Clearing off - London set to lose vast deal-settlement trade
Barely a day had passed following Britain's vote to leave the European Union when officials from elsewhere in Europe began to lay claim to a key part of London's financial industry.
The location of clearing houses for trades done in euro has emerged as one of the first flashpoints in the looming divorce talks between the UK and EU. French and German politicians agree the business could be taken from London, with Paris or Frankfurt being mentioned as possible new homes. But don't count London out just yet.
1. What is clearing?
Traders in stocks, bonds, commodities and derivatives rely on clearing to complete their transactions safely.
Clearing houses, such as those that call London home, act as intermediaries between buyer and seller, requiring traders to post collateral - often cash, government bonds and high-grade corporate debt - as a cushion against losses and potential default. After the 2008 financial crisis, regulators around the world pushed for more derivatives trading to go through clearing houses, to reduce risks to the financial system.
2. Why is clearing important to London?
About 70pc of trading in euro-denominated interest-rate swaps, a major type of derivative, takes place in the UK, versus 11pc in France and 7pc in Germany, according to Bank for International Settlements data from 2013. Clearing firms collect fees on transactions. London's clearing industry processes trades worth more $900bn on an average day, which supports about a thousand jobs and supports a vast legal industry in London for derivatives-trading and oversight of collateral.
Clearing houses are vital to the global economy, in some cases holding collateral as a neutral third party in transactions, a process that gives counter-parties comfort that deals will settle smoothly, even if, in extreme cases, one side goes bankrupt.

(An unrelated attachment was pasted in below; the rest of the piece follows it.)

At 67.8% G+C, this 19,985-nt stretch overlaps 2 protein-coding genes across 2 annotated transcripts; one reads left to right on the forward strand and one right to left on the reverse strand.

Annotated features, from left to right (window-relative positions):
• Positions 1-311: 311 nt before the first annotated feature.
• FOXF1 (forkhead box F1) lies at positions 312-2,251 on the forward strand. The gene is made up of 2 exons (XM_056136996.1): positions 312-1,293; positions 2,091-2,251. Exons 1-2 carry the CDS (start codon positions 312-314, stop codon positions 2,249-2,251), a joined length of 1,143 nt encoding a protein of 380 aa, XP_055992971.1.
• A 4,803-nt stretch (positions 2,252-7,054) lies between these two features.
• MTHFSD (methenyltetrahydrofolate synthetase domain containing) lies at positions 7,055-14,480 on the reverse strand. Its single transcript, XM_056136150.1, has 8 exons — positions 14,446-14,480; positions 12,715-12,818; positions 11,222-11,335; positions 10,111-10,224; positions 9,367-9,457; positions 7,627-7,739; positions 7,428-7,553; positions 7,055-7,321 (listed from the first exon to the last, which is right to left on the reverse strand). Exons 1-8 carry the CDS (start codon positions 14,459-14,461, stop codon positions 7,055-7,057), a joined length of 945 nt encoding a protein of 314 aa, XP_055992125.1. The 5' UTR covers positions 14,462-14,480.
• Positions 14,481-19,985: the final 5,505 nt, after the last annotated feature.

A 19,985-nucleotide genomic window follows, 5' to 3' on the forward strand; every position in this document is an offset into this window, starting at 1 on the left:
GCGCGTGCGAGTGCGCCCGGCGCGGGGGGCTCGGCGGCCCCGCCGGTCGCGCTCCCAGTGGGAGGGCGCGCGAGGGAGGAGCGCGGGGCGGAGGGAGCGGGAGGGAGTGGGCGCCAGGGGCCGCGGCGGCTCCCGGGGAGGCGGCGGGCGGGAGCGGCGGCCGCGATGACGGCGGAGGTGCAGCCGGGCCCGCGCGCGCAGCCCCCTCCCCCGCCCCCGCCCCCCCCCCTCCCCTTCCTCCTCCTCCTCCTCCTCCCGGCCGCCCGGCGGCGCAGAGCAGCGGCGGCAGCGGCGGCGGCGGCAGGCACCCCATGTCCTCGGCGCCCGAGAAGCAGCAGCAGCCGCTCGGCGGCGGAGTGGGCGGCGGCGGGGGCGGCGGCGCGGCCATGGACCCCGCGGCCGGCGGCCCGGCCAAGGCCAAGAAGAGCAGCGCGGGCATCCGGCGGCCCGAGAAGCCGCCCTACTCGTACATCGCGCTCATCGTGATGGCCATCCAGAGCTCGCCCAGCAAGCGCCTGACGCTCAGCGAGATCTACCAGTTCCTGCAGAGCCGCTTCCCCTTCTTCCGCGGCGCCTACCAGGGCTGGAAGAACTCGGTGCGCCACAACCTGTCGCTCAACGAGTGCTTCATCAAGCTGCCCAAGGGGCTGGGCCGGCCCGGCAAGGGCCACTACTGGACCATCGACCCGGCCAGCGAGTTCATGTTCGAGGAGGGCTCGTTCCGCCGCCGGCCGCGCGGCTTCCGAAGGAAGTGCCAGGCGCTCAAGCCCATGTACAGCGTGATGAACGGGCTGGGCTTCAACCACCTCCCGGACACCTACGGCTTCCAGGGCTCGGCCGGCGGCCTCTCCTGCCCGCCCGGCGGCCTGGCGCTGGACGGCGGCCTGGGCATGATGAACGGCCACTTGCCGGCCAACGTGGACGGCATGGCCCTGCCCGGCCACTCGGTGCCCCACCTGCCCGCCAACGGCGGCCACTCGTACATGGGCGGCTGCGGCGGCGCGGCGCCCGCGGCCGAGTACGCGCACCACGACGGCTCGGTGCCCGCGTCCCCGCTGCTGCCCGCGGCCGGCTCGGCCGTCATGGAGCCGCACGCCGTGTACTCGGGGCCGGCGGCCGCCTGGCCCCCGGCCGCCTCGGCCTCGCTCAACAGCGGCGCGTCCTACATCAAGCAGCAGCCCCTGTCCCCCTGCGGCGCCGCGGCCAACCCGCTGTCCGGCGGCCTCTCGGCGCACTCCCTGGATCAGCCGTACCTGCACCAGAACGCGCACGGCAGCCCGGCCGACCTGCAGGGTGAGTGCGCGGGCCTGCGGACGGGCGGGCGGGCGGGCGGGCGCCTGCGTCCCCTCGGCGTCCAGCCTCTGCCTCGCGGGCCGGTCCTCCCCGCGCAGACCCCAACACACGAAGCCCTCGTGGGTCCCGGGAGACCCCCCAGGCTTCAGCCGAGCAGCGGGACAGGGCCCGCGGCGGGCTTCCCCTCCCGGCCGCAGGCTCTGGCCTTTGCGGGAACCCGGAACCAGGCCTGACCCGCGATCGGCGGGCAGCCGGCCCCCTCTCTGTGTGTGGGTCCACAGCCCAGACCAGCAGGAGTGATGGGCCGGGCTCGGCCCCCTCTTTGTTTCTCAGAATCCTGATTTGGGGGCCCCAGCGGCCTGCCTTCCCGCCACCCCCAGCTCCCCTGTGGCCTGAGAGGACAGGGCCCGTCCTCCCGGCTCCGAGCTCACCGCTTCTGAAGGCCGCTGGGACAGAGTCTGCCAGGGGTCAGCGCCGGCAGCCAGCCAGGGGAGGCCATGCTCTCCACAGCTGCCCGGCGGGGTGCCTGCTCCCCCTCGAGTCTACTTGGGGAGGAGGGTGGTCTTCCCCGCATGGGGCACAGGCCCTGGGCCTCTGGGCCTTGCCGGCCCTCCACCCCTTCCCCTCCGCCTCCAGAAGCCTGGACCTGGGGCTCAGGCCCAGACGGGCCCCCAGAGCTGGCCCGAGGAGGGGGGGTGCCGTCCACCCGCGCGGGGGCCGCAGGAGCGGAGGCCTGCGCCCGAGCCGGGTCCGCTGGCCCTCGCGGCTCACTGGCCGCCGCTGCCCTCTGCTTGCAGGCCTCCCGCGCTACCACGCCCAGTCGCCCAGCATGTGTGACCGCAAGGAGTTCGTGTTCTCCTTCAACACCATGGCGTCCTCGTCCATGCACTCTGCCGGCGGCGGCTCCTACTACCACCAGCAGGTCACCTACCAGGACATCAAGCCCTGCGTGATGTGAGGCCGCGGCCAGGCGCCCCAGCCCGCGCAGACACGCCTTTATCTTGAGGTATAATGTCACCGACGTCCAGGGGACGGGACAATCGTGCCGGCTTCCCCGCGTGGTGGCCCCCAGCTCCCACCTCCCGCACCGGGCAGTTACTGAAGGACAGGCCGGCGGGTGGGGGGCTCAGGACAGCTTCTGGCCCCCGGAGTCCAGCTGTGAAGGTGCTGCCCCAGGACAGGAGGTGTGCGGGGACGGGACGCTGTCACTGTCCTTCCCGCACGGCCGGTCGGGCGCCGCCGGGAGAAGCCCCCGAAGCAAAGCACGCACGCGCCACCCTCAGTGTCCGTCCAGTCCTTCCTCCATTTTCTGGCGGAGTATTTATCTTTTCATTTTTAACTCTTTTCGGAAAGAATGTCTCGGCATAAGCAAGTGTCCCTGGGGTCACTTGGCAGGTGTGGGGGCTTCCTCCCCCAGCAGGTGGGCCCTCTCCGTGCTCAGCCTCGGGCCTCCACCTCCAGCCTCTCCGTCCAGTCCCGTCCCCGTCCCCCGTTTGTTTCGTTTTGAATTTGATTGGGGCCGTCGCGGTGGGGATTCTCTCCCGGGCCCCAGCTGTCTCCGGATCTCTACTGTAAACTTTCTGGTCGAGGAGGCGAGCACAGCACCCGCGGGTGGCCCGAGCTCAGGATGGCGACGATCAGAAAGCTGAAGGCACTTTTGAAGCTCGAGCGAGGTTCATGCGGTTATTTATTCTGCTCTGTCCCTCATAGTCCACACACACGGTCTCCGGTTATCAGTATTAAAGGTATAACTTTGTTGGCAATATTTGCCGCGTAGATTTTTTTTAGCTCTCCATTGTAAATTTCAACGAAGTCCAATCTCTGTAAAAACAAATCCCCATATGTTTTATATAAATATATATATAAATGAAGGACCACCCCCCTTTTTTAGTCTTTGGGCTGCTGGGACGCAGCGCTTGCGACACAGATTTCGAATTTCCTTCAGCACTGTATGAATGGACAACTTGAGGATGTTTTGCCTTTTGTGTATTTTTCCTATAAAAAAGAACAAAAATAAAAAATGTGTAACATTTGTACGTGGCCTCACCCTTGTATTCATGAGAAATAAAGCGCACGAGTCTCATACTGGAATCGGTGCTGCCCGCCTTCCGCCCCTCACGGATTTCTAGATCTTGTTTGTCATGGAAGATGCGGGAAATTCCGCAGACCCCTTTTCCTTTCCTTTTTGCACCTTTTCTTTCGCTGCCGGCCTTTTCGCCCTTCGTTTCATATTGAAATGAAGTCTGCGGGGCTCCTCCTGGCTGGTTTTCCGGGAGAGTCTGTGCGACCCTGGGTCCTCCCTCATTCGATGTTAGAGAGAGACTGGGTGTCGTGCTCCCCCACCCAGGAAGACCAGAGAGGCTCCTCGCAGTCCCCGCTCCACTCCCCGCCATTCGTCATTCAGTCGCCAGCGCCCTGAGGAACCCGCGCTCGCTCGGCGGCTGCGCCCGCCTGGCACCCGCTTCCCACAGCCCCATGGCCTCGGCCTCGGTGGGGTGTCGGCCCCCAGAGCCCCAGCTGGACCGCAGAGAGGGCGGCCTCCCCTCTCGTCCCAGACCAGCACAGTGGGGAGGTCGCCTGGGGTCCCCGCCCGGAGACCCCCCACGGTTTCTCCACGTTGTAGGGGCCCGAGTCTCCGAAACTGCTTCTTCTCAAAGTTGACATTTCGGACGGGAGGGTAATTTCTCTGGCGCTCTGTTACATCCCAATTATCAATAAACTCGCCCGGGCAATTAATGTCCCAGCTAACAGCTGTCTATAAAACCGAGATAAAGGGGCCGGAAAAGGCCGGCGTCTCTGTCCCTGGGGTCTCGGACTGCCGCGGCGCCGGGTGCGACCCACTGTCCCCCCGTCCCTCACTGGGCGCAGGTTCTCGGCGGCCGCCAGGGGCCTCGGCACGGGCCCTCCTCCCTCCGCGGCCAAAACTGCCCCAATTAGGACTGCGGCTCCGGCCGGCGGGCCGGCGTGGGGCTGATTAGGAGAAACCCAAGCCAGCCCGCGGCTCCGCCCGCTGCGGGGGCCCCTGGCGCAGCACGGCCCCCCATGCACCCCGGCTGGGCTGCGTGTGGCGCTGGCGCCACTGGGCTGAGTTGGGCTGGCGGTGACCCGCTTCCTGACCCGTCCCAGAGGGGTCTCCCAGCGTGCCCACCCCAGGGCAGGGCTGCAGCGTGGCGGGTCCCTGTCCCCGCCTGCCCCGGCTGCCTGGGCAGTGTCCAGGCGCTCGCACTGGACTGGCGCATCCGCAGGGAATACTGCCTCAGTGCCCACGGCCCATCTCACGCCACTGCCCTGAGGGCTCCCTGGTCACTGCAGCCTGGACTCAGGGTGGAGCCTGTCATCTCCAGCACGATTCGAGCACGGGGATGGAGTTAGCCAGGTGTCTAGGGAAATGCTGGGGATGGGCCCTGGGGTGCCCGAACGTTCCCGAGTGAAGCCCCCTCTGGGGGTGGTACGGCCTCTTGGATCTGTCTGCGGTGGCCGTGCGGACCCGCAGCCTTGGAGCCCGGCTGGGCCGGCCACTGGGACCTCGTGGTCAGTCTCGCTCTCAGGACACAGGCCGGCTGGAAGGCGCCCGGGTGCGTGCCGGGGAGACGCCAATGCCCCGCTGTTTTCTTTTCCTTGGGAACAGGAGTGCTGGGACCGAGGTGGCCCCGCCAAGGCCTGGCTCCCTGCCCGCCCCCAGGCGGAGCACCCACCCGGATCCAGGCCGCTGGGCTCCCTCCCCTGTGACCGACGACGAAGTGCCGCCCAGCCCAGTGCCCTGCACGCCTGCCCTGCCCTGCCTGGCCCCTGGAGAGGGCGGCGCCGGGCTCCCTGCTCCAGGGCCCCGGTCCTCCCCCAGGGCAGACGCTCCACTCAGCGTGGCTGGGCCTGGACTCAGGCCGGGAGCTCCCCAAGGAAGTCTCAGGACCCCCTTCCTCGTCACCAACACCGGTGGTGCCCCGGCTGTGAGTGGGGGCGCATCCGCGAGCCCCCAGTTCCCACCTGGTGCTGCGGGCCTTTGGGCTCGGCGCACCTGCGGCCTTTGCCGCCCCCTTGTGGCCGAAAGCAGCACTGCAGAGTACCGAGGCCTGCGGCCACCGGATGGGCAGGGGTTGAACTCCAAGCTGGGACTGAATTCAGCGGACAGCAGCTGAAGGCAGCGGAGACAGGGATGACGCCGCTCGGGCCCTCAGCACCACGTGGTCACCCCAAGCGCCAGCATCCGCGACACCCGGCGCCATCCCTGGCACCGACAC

The world's largest clearing house for rate swaps, LCH, is in London, majority-owned by the London Stock Exchange Group.
3. What got us here?
Even before the Brexit vote, the European Central Bank had its eye on requiring euro trades to be cleared in the euro area - ie, not in London. The central bank's campaign took the issue all the way to the EU's top court. The ECB argued unsuccessfully that euro clearing should be done in the euro area, where it, as the relevant regulatory authority, would be better able to intervene in a criss.
Britain successfully challenged that policy at the European Court of Justice's General Court in Luxembourg. That decision reinforced London's status as Europe's financial hub.
However, the court only ruled against the ECB on the basis that it would be illegal to discriminate against a member state. Outside the European Union, London will lose that protection.
4. What happens next?
The clearing business is unlikely to be relocated any time soon, as it's too important to the wider economy to rush a move and it could take years for the UK and EU to negotiate a split. Also, the EU court ruling said the ECB doesn't have the competence to regulate securities clearing. Gaining that ability might require action by EU lawmakers.
5. Is Ireland in the running?
Currently, just a fraction of euro settlement happens here. Cities that have a slice of the market will be ahead of Ireland do win the business. (Bloomberg)